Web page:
<pre>Author/s : Johannes Link, Peter Fr�hlich Publisher : Morgan Kaufmann Category :Miscellaneous Java Review by : Frank Carver Rating : 9 horseshoes</pre> This book starts by covering general techniques in unit testing, including when and why to do it, how to know if you are doing it right, and how it integrates with other development practices. This is good stuff, but mostly also covered in other books. The section on Mock Objects is especially well done though, illuminating an often misunderstood topic area. The latter half is where this book shines. It tackles some of the really tough areas and does it very well. Singletons, database persistence, asynchronous services, concurrent and distributed systems, web applications and graphical user interfaces; all these are often skipped over as "too hard to test". If you've ever found yourself thinking something like that, you need this book. This book is a translation from a German original. Although the translators have done a tremendous job with the technical content, sometimes a phrase or section title, especially in the initial introduction can seem very unusual. Don't be put off by the quirky language in the early chapters, the meat of the book is well worth reading and putting into practice. This book is a masterly example of how to convert programming theory into solid, practical advice. </review>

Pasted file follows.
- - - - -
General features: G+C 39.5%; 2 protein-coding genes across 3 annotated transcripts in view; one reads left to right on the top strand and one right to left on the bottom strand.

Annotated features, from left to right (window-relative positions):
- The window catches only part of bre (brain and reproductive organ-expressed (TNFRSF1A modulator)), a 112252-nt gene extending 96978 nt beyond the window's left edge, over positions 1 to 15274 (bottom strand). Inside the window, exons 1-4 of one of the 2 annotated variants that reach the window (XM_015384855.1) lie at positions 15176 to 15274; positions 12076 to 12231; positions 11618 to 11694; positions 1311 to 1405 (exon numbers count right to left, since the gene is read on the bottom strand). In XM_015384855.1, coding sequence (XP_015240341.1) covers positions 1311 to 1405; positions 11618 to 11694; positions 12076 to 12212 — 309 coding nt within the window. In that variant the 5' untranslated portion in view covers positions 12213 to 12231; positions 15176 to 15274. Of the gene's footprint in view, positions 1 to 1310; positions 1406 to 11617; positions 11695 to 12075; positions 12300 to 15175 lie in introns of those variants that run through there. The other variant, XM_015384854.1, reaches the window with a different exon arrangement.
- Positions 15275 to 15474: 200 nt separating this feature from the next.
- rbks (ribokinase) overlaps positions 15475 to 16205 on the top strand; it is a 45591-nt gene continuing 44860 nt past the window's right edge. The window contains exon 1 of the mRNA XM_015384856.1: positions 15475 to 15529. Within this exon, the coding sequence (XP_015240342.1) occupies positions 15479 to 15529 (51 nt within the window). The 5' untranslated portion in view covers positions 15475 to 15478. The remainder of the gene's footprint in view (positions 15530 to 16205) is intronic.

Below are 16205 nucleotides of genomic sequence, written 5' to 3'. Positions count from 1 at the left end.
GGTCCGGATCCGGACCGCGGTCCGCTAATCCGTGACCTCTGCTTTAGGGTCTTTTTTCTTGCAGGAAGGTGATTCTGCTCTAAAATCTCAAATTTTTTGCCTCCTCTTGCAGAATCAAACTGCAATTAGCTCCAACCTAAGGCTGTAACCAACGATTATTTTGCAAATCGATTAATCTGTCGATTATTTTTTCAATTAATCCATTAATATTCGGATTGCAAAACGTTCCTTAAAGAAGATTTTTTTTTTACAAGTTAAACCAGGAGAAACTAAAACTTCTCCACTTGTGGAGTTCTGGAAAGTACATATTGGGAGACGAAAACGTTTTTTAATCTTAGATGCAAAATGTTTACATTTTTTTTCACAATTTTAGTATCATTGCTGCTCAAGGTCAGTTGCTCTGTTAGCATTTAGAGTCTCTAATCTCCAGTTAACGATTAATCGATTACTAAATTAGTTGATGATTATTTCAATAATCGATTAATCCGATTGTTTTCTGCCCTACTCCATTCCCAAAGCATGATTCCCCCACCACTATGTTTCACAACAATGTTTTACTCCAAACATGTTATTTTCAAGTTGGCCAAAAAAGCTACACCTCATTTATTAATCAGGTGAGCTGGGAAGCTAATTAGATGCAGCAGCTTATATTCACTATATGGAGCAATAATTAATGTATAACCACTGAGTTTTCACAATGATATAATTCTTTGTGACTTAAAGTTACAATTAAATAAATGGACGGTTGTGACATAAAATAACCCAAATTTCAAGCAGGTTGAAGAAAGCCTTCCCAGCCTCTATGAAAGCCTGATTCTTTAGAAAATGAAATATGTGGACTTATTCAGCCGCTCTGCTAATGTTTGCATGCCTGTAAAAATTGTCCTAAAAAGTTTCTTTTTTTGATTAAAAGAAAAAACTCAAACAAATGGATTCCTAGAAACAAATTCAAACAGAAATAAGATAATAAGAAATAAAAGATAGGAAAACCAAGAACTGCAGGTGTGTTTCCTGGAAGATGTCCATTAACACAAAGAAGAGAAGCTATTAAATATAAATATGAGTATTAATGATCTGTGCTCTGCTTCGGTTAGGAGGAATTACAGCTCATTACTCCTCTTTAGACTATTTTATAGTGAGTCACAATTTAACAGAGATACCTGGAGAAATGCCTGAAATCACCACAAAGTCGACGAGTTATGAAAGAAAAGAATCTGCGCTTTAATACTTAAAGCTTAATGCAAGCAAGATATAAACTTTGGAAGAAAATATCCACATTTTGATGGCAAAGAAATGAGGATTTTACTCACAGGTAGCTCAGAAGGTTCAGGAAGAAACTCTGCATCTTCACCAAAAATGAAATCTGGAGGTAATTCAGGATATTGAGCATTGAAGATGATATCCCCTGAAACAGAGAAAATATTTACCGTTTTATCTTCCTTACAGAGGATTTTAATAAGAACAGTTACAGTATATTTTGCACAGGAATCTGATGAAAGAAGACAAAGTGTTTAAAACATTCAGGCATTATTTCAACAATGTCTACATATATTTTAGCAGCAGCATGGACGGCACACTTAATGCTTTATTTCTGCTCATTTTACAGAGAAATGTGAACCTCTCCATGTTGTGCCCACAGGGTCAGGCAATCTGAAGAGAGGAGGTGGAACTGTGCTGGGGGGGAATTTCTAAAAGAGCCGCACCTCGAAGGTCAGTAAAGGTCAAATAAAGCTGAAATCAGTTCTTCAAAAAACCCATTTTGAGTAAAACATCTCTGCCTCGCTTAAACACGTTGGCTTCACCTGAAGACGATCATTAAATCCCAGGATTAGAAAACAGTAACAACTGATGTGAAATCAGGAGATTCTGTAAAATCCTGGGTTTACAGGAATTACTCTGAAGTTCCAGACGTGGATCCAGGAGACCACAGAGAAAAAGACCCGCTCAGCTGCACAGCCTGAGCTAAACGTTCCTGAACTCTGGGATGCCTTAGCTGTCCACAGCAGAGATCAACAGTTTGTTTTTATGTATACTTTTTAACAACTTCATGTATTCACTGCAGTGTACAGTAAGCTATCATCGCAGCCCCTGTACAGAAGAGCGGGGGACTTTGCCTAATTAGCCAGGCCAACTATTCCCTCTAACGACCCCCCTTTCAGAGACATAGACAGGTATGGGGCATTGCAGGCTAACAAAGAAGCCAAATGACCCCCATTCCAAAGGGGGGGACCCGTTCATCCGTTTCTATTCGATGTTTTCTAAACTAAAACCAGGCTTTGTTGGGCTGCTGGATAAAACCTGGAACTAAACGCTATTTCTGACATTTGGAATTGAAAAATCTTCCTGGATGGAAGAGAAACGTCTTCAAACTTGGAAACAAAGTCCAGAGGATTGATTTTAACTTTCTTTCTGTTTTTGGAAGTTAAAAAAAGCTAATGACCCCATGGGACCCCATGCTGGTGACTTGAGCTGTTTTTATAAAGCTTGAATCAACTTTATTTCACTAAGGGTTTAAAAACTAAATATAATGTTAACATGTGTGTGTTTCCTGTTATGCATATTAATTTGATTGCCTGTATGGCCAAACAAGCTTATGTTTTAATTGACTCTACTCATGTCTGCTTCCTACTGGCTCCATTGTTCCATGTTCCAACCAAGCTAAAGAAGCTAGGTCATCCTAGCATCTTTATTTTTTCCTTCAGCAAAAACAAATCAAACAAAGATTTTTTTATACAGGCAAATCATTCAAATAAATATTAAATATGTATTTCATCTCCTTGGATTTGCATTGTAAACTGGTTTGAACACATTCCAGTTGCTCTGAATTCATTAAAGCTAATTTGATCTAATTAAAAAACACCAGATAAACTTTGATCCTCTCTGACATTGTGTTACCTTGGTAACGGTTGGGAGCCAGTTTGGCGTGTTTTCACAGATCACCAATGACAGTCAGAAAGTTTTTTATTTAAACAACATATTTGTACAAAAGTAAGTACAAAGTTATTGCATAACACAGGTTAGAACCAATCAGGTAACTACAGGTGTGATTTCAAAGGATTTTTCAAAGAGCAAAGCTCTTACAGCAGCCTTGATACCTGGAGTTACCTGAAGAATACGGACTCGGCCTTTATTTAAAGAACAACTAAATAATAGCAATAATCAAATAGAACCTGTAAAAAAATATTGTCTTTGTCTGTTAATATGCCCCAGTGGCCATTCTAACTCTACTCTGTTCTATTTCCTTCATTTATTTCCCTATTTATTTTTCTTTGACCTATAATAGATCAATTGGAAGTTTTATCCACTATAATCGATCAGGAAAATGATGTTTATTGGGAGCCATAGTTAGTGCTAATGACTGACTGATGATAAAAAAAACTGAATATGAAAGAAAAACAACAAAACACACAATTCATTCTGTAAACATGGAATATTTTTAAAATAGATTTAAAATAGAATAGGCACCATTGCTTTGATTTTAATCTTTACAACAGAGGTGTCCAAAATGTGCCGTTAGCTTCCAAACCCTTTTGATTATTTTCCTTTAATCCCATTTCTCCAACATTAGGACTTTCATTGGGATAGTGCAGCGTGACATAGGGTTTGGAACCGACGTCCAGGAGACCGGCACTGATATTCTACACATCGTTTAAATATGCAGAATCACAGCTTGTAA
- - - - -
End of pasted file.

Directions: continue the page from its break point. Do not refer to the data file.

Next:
<pre>Author/s : Johannes Link, Peter Frehlich Publisher : Morgan Kaufmann Category :Miscellaneous Java Review by : Jason Menard Rating : 8 horseshoes</pre> Johannes Link's "Unit Testing in Java: How Tests Drive the Code" bills itself as "a practical introduction to unit testing for software developers." Link's book is very comprehensive and touches on most of the topics a developer will need to know about before setting off on his own, including some topics that have not been addressed in similar titles. The first half of the book addresses basic techniques for unit testing. The author is a proponent of eXtreme Programming and test-driven design, and those concepts are explored as they relate to unit testing. This first part of the book is quite exhaustive and contains in great detail pretty much everything you would expect. One pleasant surprise here was a nice chapter on inheritance and polymorphism as it relates to unit testing. Link offers some excellent advice on this rarely addressed topic. Once you've mastered the basic techniques, Link kicks it up a notch and addresses some more advanced topics relevant to our day-to-day lives as Java developers. The book discusses unit testing persistent objects, web applications, and GUIs, as well as rarely examined topics such as concurrent programs and distributed applications. As if that weren't enough, Link throws in an outstanding chapter on the role of unit tests in the software process which is necessary reading if you are attempting to integrate the book's practices into your own organization. "Unit Testing in Java" isn't an overly large book, but it is certainly a dense book. The tone is academic and some of the phrasing is awkward, although it should be kept in mind that it is a translation from German. I like to think of "Unit Testing in Java" more as a text to be studied, rather than as a reference. However, there is so much that is good in here, that it is definitely worth the effort spent reading it.